One of the most common adhesives in a woodturners studio is Cyanoacrylate glue, or as it is more commonly called, super glue, or “CA” glue. Super glue can be a valuable addition to the collection of adhesives in your woodturning workshop. Here are a few storage and usage tips for cyanoacrylate glue that will help you get the most out of this versatile adhesive product.
Storing Cyanoacrylate Glues
Most cyanoacrylate glues have an average shelf life of about 6 – 12 months once opened. Unopened bottles can be stored in the freezer for an extended period of time. However, once a bottle has been opened and exposed to atmospheric moisture, different storage procedures are required to prevent premature curing in the bottle.
- Unopened Containers: Unopened bottles should be stored in the freezer for the longest shelf life. Before using, allow the bottle to equalize with the room temperature by allowing the bottle to sit overnight on the bench before using it.
- Opened Containers: Do not store opened bottles without their caps, unless you live in areas that routinely have very low humidity levels year round. Exposure to high humidity can cause premature curing of the cyanoacrylate adhesive in the bottle.
- If you purchase your cyanoacrylates in bulk containers and transfer them into smaller applicator bottles for use, insure that these bottles are manufactured from polyethylene for best results.
- Do not store opened cyanoacrylate adhesive containers near your manual pump accelerator bottle. During the summer months, high heat can cause accelerator vapors to leave the pump spray unit, causing premature curing of any nearby uncapped bottles.
- Do not store opened bottles in the freezer. When removed, condensation may develop inside the bottle causing premature curing of the adhesive.
- For best long term storage results, store opened cyanoacrylate adhesive bottles in a jar with a tight fitting lid and a desiccant pack to absorb any moisture inside the jar. When stored this way, you can usually get every drop out of the bottle and eliminate waste.
Preventing Tip Clogging
It’s a common fact that cyanoacrylate adhesives tend to clog the tips of their applicator bottles if stored improperly. To prevent tip clogging, wipe any residual cyanoacrylate from the outside of the applicator tip and allow the remaining adhesive to return to the bottle before replacing the cap. Do not touch the tip of the bottle onto a surface that has been sprayed with active accelerator, or the accelerator will cure the cyanoacrylate inside the nozzle. If you prefer, you can purchase spare tips at most woodturning suppliers, so you can always have a few clean tips on hand and just swap them out when necessary.
Using Cyanoacrylate Glue To Fill Deep Voids
I regularly inlay crushed stone and other materials into many of my woodturnings. These are secured with either cyanoacrylates or epoxy, depending on the fill used. If you are going to use cyanoacrylates with deep voids, or as a binder for inlay work with crushed stone, you must allow sufficient time for a full thickness cure before sanding the filled area. How long this takes is variable, but it may require up to 24 – 36 hours or longer, depending on the depth of the filled area.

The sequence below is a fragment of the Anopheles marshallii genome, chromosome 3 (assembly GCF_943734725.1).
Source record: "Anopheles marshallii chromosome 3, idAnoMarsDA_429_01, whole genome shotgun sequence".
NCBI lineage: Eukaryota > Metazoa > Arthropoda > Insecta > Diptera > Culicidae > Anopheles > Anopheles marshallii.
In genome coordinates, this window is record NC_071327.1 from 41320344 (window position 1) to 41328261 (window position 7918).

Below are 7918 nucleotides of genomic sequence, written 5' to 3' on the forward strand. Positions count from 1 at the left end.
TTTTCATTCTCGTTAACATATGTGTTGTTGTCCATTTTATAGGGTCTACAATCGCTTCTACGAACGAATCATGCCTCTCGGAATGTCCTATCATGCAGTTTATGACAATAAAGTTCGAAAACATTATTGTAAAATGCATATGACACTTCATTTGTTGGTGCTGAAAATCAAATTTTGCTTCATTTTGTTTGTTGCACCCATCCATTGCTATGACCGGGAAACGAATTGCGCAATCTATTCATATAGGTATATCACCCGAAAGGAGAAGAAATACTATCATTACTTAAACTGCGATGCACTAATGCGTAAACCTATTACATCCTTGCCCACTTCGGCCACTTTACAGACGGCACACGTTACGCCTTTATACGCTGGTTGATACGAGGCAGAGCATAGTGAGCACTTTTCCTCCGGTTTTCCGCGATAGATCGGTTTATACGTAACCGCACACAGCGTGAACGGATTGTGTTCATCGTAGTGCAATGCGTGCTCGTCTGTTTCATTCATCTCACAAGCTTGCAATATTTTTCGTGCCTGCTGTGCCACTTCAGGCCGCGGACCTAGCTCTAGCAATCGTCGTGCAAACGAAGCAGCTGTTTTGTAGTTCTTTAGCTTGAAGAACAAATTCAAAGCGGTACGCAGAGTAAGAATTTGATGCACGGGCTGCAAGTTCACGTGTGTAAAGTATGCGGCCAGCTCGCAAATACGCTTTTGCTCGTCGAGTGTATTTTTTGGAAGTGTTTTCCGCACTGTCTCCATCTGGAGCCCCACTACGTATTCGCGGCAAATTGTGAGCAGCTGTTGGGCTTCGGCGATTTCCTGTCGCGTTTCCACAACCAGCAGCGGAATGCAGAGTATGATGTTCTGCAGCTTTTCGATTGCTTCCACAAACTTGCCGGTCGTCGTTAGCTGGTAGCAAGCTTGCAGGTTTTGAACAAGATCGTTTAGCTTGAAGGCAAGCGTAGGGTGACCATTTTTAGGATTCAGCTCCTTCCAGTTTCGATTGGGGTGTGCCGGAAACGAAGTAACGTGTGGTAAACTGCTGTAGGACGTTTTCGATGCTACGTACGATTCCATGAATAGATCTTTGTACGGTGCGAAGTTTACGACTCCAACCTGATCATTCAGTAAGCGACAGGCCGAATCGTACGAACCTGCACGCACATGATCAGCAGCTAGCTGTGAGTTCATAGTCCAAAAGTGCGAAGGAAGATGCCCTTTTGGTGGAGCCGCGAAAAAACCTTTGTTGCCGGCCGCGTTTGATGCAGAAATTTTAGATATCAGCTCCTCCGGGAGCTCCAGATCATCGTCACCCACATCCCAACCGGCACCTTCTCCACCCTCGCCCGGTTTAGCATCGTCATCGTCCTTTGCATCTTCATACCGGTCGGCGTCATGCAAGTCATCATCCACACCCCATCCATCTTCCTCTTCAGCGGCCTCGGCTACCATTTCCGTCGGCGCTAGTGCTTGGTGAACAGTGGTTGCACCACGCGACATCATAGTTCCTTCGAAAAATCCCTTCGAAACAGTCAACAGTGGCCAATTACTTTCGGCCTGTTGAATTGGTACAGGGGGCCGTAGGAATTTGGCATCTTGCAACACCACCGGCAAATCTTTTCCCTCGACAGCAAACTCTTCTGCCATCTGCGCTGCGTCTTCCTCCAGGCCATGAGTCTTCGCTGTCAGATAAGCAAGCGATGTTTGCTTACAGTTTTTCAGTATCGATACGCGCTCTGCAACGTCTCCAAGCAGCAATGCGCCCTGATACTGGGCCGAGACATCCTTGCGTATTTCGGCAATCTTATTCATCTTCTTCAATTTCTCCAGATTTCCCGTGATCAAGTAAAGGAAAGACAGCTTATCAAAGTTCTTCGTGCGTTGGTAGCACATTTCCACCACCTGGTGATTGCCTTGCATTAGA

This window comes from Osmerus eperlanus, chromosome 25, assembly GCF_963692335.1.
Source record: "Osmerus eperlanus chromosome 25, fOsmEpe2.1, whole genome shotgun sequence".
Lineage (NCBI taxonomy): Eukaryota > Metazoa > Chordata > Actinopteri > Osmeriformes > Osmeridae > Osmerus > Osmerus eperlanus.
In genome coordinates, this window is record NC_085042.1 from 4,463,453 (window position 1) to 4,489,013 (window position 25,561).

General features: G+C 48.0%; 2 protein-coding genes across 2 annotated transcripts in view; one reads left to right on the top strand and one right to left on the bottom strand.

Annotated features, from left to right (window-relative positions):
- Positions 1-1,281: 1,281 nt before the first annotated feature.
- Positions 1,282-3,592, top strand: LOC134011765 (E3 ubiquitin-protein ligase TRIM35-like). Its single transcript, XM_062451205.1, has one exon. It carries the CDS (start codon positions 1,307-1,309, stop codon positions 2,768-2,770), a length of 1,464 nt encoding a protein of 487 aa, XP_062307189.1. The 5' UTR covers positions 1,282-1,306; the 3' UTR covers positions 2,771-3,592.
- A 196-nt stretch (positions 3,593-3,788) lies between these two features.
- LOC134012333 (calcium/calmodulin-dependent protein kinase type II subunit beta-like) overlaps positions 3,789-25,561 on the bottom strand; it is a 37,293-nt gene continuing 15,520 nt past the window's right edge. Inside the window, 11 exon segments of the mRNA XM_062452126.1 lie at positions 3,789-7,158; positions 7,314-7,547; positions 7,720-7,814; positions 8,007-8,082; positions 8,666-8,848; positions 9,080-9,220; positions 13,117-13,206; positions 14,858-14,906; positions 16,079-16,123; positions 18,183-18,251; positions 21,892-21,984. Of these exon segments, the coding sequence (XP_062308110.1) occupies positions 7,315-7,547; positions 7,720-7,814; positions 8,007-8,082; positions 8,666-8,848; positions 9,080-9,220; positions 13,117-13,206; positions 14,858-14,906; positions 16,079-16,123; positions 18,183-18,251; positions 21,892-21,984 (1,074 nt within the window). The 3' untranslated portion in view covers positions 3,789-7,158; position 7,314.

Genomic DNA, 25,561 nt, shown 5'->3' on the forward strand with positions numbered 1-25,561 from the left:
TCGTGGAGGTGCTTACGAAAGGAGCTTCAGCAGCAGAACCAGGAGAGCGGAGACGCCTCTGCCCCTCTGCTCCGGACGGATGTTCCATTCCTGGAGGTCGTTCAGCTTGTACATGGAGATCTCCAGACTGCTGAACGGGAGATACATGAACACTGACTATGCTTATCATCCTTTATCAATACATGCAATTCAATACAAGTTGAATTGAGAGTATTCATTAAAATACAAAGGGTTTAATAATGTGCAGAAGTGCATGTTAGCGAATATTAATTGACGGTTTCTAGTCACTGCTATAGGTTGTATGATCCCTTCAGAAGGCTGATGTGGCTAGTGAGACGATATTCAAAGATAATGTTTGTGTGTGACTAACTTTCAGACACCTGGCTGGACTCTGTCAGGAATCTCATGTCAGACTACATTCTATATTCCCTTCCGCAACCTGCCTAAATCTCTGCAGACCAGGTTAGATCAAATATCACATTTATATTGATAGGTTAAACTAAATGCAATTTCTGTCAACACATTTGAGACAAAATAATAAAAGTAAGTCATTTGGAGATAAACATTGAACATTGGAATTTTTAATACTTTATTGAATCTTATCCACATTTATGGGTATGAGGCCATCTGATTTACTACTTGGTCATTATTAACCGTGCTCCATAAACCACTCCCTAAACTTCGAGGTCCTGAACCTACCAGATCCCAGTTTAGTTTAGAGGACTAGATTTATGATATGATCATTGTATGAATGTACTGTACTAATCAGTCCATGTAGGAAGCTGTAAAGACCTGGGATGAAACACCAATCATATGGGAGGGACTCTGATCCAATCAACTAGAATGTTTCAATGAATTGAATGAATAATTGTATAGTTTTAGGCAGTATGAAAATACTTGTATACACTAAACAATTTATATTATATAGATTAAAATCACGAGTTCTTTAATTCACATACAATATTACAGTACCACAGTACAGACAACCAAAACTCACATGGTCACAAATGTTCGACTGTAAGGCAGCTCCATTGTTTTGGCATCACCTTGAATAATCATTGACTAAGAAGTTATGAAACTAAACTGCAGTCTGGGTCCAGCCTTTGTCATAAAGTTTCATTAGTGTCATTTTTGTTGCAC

While you can use an accelerator to help speed the overall curing time, nothing can replace time. It’s best to let the adhesive cure without any accelerator on deep voids, as over use of the accelerator can result in blooming and frosting. In severe cases, bubbles can form under the cured skin, ruining the look of your inlay.
If possible, use no accelerator and let the piece cure naturally before you begin sanding the area. Not only will your deep filled area look better, it will sand easier when allowed to fully cure before sanding. There is just no substitute for time here. If you try to rush the cure on a deep fill, you may end up damaging the turning, requiring an extensive repair.
In addition, sanding before the filled area has fully cured can present a safety hazard, as the deeper layers of the void may still be liquid, even when the top is rock hard. By sanding too soon, you risk exposing the lower liquid layers which may spray out onto your body, causing injury.
If you’ve worked with cyanoacrylate adhesive products before you may have occasionally noticed a white haze, or frosting on the cured surface. This phenomenon is called blooming, or frosting. High ambient humidity levels, or improper use of accelerators can cause violent curing reactions, resulting in frosting or blooming when cured.
To Eliminate Blooming And Frosting
- Use low odor or low bloom products. These are specifically formulated to reduce blooming and frosting. The manufacturer will state on the label if the cyanoacrylate adhesive is a low bloom version.
- Reduce the ambient studio humidity before use. Dehumidifiers should be set to the range of 40 – 50% for optimal results. If you do not have a dehumidifier, choose low humidity days for your cyanoacrylate inlay work.
- Add cross-ventilation to your workspace to dissipate curing vapors, before they can resettle onto previously filled areas.
- Reduce the amount of accelerator used, or eliminate it entirely.